The walls 19 and 20, which meet in the annular bend 1S and define the channel 11,
carry, respectively, a series of locking-members, or teeth, 2l and 22. The said locking* members may be formed in any practicable manner npon their respective walls 19 and 20, and are preferably cut out and struck up from the metal of which the washer is made. In the normal shape of the washer, the points of the said locking-members are carried and as it were sheathed claw-like between the planes in which the bends 17 and 18, respectively, are located. Under compression of the washer, as above described, the angle of divergence between the walls 19 and 2O is increased, by diminution of the distance between the planes just referred to, and the locking-members 2l and E22, respectively, are thereby forced to project beyond those planes. The degree of projection of the locking-members and the force by which they are projected from opposite sides of the washer depend upon the force exerted to compress the washer. The locking-ineinbers 21 and 22, respectively, project in opposite directions, as illustrated. In conse quence, the engagement of the locking-members 2l as with the fish-plate 5 tends to prevent the rotation of the washer, while the locking-members 22, due to their disposition and resiliency, act after the manner of the pawls of a ratchet to permit the turning of the nut 8 to drive it toward the bolt-head 7. Contrariwise, the locking-members 22 act like pawls to prevent the retreat of t-he nut upon its bolt. In this connection, it may be observed that the edge l5 cooperates with the locking -members 21 to confine the washer, after compression, immovably against the face of the fish-plate 5 or like member with which it is in engagement.
The operation of my invention having been described in the foregoing body of the specification, further description is deemed unnecessary.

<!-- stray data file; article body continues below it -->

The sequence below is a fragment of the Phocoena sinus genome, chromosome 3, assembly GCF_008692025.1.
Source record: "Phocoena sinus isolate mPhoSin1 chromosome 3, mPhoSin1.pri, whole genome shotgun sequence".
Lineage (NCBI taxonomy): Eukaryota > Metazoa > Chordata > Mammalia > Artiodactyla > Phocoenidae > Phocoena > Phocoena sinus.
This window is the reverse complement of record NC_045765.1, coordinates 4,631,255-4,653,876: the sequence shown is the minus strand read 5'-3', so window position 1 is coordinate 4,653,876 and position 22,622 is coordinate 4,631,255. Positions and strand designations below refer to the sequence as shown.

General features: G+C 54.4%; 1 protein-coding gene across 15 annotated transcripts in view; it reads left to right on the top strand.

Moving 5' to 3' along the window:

What I claim is:
l. A metallic lock-washer consisting of an annular washer having a bolt hole, an inner face, a channel and bend on the same side of the washer and concentric with the bolt hole, a circular edge, a channel and a bend on the other side of the washer concentric with the bolt hole, the inner face and bend on one side of the washer' being in the same plane and the circular edge and the bend on the other side of the washer being in the same plane, the washer being provided with locking members or teeth projecting from each side thereof in the channel.
2. A metallic lock-washer consisting of an annular washer having a bolt hole, an inner face, a channel and bend on the same side of the washer and concentric with the bolt hole, a circular edge, a channel and a bend on the other side of the washer concentric with the bolt hole, the inner face and bend on one side of the washer being in the same plane and the circular edge and the bend on the other side of the washer being in the same plane, the washer being provided with locking members or teeth projecting from each side thereof in the channel, the ends of these locking members and teeth being normally within the faces of the washer.
In testimony whereof I have hereunto signed my name in the presence of two subscribing witnesses.
FREDERICK G. KOLLENBERG.
IVitnesses MARVIN MAY, J. A. FRAYSER.